Where do I start?

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  • Member since
    April, 2003
  • 302,134 posts
Where do I start?
Posted by Anonymous on Monday, March 15, 2004 1:25 AM
My young son is obsessed with trains, and I want to put an elevated train around his bedroom. My brother-in-law has donated a number of HO scale pieces, including an AHM Alco Century 424(G Burlington) and a number of cars, all which seem to be in excellent condition. Would this be appropriate for an elevated set in my son's room? These pieces are 20+ years old, and the track length is a bit daunting (nearly 60 feet). I've never done anything like this, so any advice is appreciated.

Dave
  • Member since
    June, 2003
  • From: Culpeper, Va
  • 7,863 posts
Posted by IRONROOSTER on Monday, March 15, 2004 6:43 AM
Hi Dave, welcome to the hobby. You don't say how old your son is, so I can't give a definitive answer. But in general, young children like to handle the pieces which an elevated railroad defeats. If he is around 5 you're probably better off with Lionel or KLine (and save the HO for later). If he's 8 or older then HO will be fine,but he'll need help from Dad. In either case if you have room for it a 4x8 foot table is probably a better choice than an elevated. You can make a table from a 4x8 ft sheet of plywood (which is why this a popular starting size). 20 year old engine may need cleaning and light lubrication (very light and plastic compatible). 20 year old track (if that's part of the donation) may need cleaning as well - if it is brass replace it with nickel silver. Make sure all track and turnouts (switches) lie flat and the turnouts operate easily, replace any that don't.

Visit your local hobby shop and/or some train shows and buy a beginner's book to help you get started.

Enjoy
Paul
If you're having fun, you're doing it the right way.
  • Member since
    April, 2003
  • 302,134 posts
Posted by Anonymous on Monday, March 15, 2004 9:56 AM
Hi Paul-
You hit the nail right on the head for my reason for the elevated track. He's only two, so it'll be a LONG time before he's playing with anything more complicated than his 'My First Train set." I guess my question is should I be concerned with:
a) The age of the engine. Like I said it is in excellent condition, I doubt it was run for more than an hour total, but it is 20+ years old.
b) Is 60 feet of track (His room is 10.5x16) too long for this scale? I'm brand new to this, so if this is a silly question either way, let me know.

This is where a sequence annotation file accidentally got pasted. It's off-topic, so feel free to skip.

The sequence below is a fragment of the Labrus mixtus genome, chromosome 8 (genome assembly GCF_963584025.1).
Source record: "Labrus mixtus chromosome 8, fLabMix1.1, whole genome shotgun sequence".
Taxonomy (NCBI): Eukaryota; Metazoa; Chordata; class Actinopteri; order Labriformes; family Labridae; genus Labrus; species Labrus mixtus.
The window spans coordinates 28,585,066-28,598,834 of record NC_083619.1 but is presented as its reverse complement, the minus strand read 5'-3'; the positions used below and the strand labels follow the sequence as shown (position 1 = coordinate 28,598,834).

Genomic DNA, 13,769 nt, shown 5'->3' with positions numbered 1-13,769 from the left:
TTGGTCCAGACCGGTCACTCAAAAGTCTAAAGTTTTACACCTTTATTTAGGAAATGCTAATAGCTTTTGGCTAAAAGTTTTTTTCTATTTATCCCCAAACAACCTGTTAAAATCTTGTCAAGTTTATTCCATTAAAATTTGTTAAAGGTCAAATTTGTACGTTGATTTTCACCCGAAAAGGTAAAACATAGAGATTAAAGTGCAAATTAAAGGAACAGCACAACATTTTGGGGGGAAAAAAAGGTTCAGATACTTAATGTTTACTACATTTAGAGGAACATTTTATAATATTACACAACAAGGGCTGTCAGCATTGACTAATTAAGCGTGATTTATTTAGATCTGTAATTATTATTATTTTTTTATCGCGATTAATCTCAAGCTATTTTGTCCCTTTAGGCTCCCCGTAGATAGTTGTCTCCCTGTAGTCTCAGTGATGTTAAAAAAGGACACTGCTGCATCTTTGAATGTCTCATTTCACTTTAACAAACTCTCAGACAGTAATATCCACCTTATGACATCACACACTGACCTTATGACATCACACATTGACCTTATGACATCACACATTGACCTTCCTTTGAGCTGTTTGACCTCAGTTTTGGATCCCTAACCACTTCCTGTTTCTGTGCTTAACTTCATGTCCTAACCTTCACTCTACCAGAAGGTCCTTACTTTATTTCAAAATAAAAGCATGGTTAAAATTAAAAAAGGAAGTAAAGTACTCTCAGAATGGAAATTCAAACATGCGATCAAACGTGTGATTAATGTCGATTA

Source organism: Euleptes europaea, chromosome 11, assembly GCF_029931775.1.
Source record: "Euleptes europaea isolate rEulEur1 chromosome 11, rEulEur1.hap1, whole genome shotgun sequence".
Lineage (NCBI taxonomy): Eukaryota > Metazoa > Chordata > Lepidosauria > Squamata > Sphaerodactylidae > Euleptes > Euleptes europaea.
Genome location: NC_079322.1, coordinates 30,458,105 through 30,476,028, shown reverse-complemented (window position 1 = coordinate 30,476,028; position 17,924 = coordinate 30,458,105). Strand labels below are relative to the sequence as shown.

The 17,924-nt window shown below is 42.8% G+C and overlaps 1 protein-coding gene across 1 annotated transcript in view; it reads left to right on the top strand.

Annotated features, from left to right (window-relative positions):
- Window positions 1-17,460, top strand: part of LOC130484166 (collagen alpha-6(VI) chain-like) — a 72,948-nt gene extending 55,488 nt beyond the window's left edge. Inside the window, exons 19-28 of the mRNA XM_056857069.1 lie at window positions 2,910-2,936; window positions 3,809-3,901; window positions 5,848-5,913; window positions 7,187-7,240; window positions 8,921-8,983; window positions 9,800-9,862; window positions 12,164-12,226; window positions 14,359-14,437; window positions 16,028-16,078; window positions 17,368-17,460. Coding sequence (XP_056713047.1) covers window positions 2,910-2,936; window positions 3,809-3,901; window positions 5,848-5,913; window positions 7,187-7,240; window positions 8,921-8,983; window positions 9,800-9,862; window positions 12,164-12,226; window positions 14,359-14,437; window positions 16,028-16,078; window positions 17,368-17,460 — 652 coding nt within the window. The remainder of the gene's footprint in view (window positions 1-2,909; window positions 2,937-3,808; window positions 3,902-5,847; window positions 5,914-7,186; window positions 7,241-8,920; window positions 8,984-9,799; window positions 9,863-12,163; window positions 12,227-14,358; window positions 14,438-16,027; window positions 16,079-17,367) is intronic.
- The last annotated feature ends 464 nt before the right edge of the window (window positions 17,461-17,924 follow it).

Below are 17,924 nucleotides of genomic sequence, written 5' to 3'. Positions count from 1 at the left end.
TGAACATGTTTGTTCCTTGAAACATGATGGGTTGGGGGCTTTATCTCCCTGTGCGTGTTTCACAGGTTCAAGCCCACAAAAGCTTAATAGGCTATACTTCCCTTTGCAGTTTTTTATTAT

Thanks for the advice.

Dave
  • Member since
    April, 2003
  • 302,134 posts
Posted by Anonymous on Monday, March 15, 2004 10:51 AM
I don't think you have to worry about the age of the engine. It'll run fine for many, many years to come if it is treated well and the wheels are occaisonally given a cleaning. I have engines that are over 60 years old and still run perfectly! Also, you might want to consider posting this topic on the Model Railroader forums, where you'll get much better results.
  • Member since
    June, 2003
  • From: Culpeper, Va
  • 7,863 posts
Posted by IRONROOSTER on Monday, March 15, 2004 9:40 PM
Dave,
Well at 2 he is going to be watching for a while. Length of track is a factor only in the sense of voltage drop. Using rail joiners to connect the sections and carry the current usually results in the far side of the loop (from the power pack connections) having less voltage and the train slows down. Solutions are clean track and joiners to minimize the problem, soldering the track joints, or adding additional feeder wires from the power pack. Soldering is probably the best solution, but it is kinda of permenant. But 60' of track is not too large, many have much more. If the engine runs without problem then it is probably good to go otherwise clean and lubricate - some hobby shops offer locomotive servicing.

As Sask_Tinplater says - posting on the Model Railroader forum will get you a lot more responses

BTW there are no silly questions, only silly ignorance. Ask away, people here are happy to respond and share their knowledge and opinions.
Enjoy
Paul
If you're having fun, you're doing it the right way.

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